If you’re interested in either hunting deer or just researching and studying them, there’s nothing quite like being close to them in their natural habitat. Your choices are typically either a ground blind or a tree stand.
Most of the time, a tree stand is your better bet. You get a much better view, not only all around, but in terms of how far you can see. You also get up above deer or other animals so you’re harder for them to detect. Keep reading to learn some pointers about using a deer stand.
The first thing about using a deer stand is of course safety. Your tree stand needs to have a lifeline system of some sort. Run your safety rope from the very bottom all the way up to the height of your head when you are standing up in the stand. You need to attach a lifeline to this safety rope as well as a carbineer to the tether of your safety harness. Always attach your carabineer to your lifeline when climbing up, and keep it connected until you’re back on the ground for total protection. Also, keep your harness on all the time too.
Be sure to visit Feedthatgame.com for the Best Deer Stands Reviews and Comparisons. This way you’ll be able to choose the right deer stand design for your circumstances. The three most common designs are climbing, hang-on, and ladder stands. Whichever one you use, do routine maintenance on it. Used stands and older installations can get compromised over time.
Ladder stands are effective if you can hang them early, but they’re also cumbersome to haul in and out of the woods. Climbing stands are more useful for public land, but finding the right tree can be hard to do. Hang-on stands are versatile for most situations, as you can pick your own tree and set them up instantly when need be.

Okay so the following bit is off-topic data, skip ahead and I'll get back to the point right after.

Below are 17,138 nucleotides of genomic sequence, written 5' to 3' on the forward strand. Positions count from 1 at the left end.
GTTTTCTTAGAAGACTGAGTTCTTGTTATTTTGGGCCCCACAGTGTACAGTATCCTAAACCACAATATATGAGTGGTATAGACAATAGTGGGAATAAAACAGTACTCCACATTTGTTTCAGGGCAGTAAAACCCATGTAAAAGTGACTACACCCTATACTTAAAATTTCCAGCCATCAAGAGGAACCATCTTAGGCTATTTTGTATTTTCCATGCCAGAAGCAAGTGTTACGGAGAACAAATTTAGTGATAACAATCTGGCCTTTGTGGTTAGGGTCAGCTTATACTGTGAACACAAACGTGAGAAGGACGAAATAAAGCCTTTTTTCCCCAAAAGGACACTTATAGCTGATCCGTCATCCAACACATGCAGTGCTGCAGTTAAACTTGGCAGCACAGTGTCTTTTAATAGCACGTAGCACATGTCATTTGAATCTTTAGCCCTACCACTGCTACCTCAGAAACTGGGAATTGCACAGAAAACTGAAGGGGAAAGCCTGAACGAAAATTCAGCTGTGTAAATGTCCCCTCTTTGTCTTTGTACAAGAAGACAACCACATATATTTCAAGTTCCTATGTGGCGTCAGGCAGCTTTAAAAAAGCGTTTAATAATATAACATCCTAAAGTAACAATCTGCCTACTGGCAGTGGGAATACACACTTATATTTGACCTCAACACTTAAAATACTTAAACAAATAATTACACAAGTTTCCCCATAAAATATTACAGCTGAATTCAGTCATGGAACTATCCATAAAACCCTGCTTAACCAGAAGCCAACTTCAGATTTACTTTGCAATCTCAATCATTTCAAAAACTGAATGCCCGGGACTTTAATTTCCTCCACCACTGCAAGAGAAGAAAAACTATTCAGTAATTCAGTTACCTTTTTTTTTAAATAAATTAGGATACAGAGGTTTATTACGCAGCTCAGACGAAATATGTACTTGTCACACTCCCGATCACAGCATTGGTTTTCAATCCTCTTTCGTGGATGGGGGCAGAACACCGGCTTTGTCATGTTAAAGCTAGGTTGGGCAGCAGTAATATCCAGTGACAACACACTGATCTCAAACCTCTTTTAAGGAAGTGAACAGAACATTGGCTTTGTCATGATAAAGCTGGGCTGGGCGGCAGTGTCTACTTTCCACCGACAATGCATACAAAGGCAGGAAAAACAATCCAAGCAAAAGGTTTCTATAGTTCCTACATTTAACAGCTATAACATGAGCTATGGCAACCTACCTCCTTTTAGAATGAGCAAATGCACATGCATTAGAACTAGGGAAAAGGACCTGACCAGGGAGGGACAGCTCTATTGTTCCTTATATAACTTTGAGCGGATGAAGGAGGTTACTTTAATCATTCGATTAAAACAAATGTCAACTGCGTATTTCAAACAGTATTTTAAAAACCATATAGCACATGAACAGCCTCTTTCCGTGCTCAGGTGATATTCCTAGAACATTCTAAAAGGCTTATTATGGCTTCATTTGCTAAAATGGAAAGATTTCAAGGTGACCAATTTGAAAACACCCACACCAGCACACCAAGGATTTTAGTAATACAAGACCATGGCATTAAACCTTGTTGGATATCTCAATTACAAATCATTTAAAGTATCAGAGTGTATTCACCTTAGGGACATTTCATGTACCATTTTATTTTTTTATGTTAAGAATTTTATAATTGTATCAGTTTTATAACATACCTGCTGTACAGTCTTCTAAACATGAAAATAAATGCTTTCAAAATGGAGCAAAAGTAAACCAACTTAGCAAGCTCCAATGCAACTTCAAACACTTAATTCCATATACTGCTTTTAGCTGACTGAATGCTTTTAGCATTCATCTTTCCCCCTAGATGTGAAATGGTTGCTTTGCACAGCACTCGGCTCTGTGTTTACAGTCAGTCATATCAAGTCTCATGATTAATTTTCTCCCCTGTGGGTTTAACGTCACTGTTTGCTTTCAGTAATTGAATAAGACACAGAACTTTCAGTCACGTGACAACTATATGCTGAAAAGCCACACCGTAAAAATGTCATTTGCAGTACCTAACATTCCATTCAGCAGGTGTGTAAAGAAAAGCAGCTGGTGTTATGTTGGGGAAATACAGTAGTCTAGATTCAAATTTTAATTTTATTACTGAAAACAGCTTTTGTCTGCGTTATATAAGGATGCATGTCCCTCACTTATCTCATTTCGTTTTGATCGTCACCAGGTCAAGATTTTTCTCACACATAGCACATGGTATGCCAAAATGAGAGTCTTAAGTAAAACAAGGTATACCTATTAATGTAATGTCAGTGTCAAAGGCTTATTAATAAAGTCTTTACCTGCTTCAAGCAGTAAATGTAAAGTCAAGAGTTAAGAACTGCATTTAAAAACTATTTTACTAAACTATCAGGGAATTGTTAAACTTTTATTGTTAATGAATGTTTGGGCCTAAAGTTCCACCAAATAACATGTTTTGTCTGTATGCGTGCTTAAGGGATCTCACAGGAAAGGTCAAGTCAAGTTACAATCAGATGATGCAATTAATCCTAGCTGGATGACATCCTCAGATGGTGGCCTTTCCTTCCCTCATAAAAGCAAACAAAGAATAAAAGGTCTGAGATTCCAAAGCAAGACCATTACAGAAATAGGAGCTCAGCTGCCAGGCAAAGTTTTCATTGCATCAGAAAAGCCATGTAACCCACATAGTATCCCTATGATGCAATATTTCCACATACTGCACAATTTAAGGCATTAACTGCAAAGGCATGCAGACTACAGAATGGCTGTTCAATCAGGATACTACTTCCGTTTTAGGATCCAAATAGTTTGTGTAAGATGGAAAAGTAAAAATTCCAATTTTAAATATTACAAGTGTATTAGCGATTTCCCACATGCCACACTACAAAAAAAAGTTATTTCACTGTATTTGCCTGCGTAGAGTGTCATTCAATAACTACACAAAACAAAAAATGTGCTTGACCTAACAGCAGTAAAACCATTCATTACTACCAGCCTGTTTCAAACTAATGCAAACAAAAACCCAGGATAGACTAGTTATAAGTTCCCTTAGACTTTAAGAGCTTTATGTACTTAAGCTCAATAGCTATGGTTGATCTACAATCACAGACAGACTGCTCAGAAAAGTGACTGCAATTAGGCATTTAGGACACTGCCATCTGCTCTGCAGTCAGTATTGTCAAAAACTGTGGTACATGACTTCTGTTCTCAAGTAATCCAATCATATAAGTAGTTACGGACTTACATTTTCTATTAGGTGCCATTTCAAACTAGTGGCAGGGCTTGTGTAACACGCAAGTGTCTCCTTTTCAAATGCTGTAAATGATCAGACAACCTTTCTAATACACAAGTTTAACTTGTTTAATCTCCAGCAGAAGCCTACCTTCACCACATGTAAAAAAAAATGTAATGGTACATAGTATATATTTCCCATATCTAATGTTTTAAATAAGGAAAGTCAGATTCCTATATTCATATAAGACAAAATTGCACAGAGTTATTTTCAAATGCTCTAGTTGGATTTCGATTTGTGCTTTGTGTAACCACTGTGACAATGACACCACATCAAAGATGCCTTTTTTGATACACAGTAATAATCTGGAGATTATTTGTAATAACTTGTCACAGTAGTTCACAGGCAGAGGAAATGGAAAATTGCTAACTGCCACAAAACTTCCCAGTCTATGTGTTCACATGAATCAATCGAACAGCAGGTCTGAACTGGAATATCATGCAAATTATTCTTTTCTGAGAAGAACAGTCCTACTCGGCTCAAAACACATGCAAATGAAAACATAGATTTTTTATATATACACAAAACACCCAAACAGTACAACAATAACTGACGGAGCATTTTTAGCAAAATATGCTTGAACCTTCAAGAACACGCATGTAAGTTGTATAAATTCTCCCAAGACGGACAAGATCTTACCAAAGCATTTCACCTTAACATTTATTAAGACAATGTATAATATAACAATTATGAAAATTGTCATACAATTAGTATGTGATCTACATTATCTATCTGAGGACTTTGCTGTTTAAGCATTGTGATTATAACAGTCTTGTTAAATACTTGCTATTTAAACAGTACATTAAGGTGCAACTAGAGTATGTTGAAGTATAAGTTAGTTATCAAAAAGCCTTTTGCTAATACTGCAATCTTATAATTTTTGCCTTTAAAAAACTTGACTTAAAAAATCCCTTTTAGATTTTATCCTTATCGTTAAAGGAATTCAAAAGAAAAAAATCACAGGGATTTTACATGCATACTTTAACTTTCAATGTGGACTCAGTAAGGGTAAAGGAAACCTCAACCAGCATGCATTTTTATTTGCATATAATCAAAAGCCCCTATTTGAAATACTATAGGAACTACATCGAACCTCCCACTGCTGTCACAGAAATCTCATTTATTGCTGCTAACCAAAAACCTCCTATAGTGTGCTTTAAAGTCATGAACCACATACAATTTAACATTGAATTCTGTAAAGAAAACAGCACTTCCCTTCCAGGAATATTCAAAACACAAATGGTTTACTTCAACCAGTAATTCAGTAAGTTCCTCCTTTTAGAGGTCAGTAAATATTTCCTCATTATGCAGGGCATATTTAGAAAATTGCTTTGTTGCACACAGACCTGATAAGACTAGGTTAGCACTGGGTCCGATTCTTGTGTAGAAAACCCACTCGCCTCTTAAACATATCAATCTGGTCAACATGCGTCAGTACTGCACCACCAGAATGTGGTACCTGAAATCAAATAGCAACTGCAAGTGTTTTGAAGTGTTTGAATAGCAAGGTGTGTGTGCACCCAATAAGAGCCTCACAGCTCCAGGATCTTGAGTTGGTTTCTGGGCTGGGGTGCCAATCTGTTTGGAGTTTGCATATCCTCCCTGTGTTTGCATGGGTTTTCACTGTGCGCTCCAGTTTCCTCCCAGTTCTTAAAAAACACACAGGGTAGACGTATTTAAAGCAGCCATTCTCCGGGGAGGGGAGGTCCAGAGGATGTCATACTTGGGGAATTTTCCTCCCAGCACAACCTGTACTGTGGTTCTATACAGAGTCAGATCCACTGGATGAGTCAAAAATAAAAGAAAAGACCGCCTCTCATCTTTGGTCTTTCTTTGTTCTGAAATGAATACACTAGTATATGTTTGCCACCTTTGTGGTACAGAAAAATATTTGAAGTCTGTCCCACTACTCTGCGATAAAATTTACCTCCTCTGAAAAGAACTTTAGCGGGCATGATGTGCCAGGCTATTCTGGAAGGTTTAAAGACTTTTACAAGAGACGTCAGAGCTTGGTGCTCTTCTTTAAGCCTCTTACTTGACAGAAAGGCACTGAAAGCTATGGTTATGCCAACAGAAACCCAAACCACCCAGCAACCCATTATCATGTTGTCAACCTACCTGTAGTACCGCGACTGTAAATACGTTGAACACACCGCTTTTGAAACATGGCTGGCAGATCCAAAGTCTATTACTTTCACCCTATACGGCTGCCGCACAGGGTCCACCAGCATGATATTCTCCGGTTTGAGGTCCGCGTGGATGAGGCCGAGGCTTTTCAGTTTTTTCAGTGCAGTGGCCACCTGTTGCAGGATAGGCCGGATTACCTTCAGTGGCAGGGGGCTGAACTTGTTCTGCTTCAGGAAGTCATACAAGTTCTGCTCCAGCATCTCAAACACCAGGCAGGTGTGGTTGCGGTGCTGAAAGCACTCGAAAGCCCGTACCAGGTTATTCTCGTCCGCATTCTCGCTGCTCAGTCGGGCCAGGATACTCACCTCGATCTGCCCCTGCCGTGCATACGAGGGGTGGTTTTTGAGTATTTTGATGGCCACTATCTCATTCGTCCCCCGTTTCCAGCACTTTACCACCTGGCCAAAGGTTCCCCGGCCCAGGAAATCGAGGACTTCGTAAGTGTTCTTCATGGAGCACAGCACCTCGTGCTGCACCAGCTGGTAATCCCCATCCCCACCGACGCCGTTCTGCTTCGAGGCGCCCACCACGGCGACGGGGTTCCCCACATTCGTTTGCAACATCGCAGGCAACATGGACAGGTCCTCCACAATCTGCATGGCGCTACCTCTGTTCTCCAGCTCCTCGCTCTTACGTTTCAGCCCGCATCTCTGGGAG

In all stand designs, install them as soon as you can. Deer notice changes in their surroundings, so put your stand up at least a month in advance of your scheduled need, be it hunting or research. It’s better to do even two months or more in advance.
Don’t go too low or high with your tree stand. Anything under 15 feet in height might negate the advantages a tree provides you, and anything over 25 feet shrinks the deer kill zone because of shot angle. 20 feet is a good middle ground.
Don’t overcut the tree. You need the cover in order to remain hidden, and overcutting gives you away to the deer. As a matter of fact, add extra cover around your stand. Coniferous tree limbs are great since they last a while.
Never hang your stand right over a trail. Deer will smell you easily. Stay close to their travel lanes, but not right over them.
Always be aware of your limits, and keep learning and adjusting. Never be settled with what you’ve got to work with. Keep learning about deer behavior, as well as hunting them, if that’s what you need tree stands for. Your deer stand locations and methods will keep getting better if you do too.